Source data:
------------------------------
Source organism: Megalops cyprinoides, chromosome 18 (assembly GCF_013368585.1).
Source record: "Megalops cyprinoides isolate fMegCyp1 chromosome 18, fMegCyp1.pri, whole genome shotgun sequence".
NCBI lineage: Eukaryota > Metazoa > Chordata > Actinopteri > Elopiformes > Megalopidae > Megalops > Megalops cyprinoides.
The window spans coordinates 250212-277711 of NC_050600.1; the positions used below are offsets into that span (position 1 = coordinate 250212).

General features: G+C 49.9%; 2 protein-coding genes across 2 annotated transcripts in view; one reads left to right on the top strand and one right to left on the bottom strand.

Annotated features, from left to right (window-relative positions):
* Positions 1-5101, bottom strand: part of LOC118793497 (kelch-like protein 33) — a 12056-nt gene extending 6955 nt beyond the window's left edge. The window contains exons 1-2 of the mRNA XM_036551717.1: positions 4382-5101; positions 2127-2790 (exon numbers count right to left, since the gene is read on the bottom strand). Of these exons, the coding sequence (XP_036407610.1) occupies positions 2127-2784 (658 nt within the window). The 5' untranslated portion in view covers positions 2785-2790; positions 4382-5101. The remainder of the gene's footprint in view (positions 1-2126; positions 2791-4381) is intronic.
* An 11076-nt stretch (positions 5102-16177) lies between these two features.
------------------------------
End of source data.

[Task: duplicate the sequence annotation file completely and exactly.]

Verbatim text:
Source organism: Megalops cyprinoides, chromosome 18 (assembly GCF_013368585.1).
Source record: "Megalops cyprinoides isolate fMegCyp1 chromosome 18, fMegCyp1.pri, whole genome shotgun sequence".
NCBI lineage: Eukaryota > Metazoa > Chordata > Actinopteri > Elopiformes > Megalopidae > Megalops > Megalops cyprinoides.
The window spans coordinates 250212-277711 of NC_050600.1; the positions used below are offsets into that span (position 1 = coordinate 250212).

General features: G+C 49.9%; 2 protein-coding genes across 2 annotated transcripts in view; one reads left to right on the top strand and one right to left on the bottom strand.

Annotated features, from left to right (window-relative positions):
* Positions 1-5101, bottom strand: part of LOC118793497 (kelch-like protein 33) — a 12056-nt gene extending 6955 nt beyond the window's left edge. The window contains exons 1-2 of the mRNA XM_036551717.1: positions 4382-5101; positions 2127-2790 (exon numbers count right to left, since the gene is read on the bottom strand). Of these exons, the coding sequence (XP_036407610.1) occupies positions 2127-2784 (658 nt within the window). The 5' untranslated portion in view covers positions 2785-2790; positions 4382-5101. The remainder of the gene's footprint in view (positions 1-2126; positions 2791-4381) is intronic.
* An 11076-nt stretch (positions 5102-16177) lies between these two features.